Would you prioritize sleep if you knew it kept your immune system strong? That’s the question the American Academy of Sleep Medicine wants you to ponder this week. Lost in the hoopla surrounding Independence day was the publication of some eye-opening (or eye-shutting) research by the American Academy of Sleep Medicine showing that the immune system responds sharply to sleep loss.
In the study, intimidatingly named “Diurnal Rhythms in Blood Cell Populations and the Effect of Acute Sleep Deprivation in Healthy Young Men,” Researchers at the Erasmus MC University Medical Center in Rotterdam, the Netherlands, and the University of Surrey in the UK measured white blood cell counts in young men who sleep eight hours and men whose sleep was restricted, and found a spike in white blood cells, particularly those called granulocytes, released in response to immune system threat.
The researchers’ conclusion: Severe sleep loss jolts the immune system just as stress does (read on for more on stress).
Sleep Loss Quadruples Stroke Risk
In addition to shocking your immune system, lack of sleep also raises your stroke risk – even if you’re relatively young and healthy. New research, presented last month at SLEEP 2012, found that those who cut back their sleep to less than six hours of sleep a night are at 4.5 percent greater risk of having a stroke compared with those who slept 7 to 8 hours a night. Though researchers don’t know the exact mechanism, it seems that chronic lack of sleep causes inflammation, elevates blood pressure and heart rate, and affects glucose levels, leading to a much higher stroke risk in the sleep-deprived.
Most concerning, though, is that the 5,000+ people studied were healthy, middle-aged adults with a body mass index in the normal range — not those typically considered at high stroke risk. And their sleep loss wasn’t as extreme as in the immune study; these folks reported getting less than six hours of sleep a night – the amount that 30 percent of the American population reports getting.
For some tips on getting to sleep more easily, see 5 Foods to Help You Sleep
Stress Sabotages Your Immune System, Too
This isn’t news; study after study has shown that stress raises our risk of cancer, heart disease, allergies, and susceptibility to colds and flu. What’s new is that researchers at Carnegie Mellon think they now know how this works. The key, they say, is cortisol, the stress hormone released whenever we feel fear, worry, or anxiety. Cortisol is supposed to give us a jolt of energy, enabling us to react to and run away from the lion as it were. But it appears that when our systems are constantly bathed in cortisol, the body loses its ability to regulate inflammation.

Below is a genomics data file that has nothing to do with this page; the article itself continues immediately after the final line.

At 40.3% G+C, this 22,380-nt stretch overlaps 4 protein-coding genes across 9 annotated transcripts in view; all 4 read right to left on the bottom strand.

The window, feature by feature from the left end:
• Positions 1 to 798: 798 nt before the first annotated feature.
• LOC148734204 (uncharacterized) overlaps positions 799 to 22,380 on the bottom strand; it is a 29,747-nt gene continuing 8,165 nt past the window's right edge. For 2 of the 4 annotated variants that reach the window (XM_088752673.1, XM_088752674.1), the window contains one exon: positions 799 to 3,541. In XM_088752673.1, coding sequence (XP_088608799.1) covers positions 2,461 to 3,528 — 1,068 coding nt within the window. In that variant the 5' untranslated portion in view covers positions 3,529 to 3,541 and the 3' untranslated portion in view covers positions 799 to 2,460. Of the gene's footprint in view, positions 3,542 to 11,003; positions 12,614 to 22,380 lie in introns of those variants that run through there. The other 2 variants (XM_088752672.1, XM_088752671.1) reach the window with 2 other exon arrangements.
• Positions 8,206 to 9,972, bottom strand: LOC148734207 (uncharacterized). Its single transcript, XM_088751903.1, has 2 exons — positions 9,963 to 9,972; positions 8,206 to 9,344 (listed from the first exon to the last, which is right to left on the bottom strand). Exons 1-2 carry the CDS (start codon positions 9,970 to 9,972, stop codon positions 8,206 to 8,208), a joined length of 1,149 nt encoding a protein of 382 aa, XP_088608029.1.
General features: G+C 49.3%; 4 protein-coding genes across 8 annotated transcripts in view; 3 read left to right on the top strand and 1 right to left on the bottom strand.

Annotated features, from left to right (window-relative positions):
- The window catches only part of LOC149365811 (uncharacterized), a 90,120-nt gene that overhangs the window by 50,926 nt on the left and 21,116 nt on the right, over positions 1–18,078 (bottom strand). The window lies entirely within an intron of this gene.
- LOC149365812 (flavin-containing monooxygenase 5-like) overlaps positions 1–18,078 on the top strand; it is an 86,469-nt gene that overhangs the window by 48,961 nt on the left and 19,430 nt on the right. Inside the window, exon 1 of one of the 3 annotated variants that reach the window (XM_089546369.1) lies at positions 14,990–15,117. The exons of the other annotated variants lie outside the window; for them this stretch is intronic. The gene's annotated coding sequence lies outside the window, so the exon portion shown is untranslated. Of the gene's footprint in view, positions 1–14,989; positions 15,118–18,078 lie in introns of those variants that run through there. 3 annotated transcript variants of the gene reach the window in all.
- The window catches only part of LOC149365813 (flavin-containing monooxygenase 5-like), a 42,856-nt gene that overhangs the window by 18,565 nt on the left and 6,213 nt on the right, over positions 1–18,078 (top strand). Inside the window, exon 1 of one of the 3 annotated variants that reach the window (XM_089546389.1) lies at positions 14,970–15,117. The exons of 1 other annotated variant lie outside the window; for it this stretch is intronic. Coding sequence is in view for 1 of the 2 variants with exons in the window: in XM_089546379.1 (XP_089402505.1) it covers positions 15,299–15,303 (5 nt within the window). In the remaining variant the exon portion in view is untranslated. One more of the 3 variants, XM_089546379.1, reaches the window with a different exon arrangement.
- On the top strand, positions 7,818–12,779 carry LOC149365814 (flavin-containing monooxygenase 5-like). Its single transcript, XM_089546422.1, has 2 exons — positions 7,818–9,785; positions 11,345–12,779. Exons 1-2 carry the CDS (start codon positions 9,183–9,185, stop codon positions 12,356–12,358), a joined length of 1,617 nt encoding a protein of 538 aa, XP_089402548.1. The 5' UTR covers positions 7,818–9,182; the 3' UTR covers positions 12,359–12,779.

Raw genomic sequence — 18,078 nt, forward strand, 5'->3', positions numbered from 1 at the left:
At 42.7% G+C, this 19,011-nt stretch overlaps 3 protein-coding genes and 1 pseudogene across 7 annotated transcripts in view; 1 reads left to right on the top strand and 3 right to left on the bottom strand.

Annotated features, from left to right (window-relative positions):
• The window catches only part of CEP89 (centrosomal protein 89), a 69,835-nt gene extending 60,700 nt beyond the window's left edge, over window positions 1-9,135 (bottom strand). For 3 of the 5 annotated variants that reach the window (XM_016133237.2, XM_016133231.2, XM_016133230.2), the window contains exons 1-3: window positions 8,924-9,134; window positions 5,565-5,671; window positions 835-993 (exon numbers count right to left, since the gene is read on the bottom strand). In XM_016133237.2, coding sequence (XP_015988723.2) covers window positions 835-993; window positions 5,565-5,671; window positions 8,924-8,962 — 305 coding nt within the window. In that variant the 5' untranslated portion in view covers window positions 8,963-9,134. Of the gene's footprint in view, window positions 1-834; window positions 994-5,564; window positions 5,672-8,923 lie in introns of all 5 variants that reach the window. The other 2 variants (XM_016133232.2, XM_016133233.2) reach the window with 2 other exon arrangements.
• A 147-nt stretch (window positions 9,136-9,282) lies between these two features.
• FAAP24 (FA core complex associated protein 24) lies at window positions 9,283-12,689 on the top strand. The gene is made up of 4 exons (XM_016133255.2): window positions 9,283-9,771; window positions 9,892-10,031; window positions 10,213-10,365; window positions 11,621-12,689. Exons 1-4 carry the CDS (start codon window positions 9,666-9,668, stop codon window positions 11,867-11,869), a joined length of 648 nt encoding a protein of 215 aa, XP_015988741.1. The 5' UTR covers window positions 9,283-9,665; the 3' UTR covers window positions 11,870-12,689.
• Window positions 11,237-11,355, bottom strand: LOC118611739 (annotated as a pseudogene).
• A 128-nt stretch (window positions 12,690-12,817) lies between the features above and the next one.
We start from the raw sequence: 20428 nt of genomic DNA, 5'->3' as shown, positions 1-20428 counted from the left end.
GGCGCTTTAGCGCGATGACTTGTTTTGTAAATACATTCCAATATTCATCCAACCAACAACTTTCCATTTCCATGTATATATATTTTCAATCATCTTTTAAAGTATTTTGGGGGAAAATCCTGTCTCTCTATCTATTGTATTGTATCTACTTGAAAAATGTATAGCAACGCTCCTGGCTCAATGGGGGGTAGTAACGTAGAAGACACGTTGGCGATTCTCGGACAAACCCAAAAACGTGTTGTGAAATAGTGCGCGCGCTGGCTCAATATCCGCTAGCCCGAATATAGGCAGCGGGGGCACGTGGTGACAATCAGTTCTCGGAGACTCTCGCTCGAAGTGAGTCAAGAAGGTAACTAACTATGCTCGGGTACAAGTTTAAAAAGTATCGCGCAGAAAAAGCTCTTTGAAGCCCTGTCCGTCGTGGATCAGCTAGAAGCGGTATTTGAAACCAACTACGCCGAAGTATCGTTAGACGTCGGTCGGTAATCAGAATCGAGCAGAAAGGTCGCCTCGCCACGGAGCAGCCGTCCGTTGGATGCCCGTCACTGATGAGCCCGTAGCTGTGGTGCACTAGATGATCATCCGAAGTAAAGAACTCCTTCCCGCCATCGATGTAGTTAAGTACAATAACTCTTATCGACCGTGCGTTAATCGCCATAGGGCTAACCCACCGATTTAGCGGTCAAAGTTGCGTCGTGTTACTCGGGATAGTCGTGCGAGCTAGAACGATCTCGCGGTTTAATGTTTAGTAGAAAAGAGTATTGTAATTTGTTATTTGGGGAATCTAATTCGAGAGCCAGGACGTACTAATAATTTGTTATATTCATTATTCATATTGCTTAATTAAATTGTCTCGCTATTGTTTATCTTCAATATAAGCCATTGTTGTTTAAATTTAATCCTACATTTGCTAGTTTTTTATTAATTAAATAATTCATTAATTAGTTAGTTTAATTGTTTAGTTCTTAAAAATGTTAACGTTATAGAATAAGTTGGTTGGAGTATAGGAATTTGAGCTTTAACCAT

Here’s how it works. Cortisol has a secondary function of controlling the body’s inflammatory response to immune system triggers. But over time, with constant exposure to stress and therefore cortisol, tissues become less sensitive to cortisol, releasing less of their anti-inflammatory substances. (A similar process occurs with diabetes, as chronically elevated insulin leads to insulin resistance.)
The Carnegie Mellon team, headed by Sheldon Cohen, ran two tests of this theory. First they exposed healthy adults to cold viruses, isolating and monitoring for five days afterwards. People who’d recently been under stress showed increased resistance to cortisol. In a second test, the researchers found that participants had higher numbers of cytokines, which trigger inflammation.
So what does it all mean? That when you get stressed out and stop sleeping, or stop sleeping well, you get sick. (Think back to college, when you’d get a horrible flu or even pneumonia or mono, right after finals were over.) That probably doesn’t seem that concerning; we’ve dealt with the post-all-nighter flu all our lives. But this year has also seen convincing research that the body’s immune response is key to protecting us from serious disease, such as cancer, and that inflammation is a key precursor to heart attack, stroke, diabetes, and other life-threatening diseases. In fact, ongoing research is underway to document the effects of stress and sleep loss on shortening lifespan.
So take your stress reduction strategies seriously and get to sleep, darn it!
(By Melanie Haiken)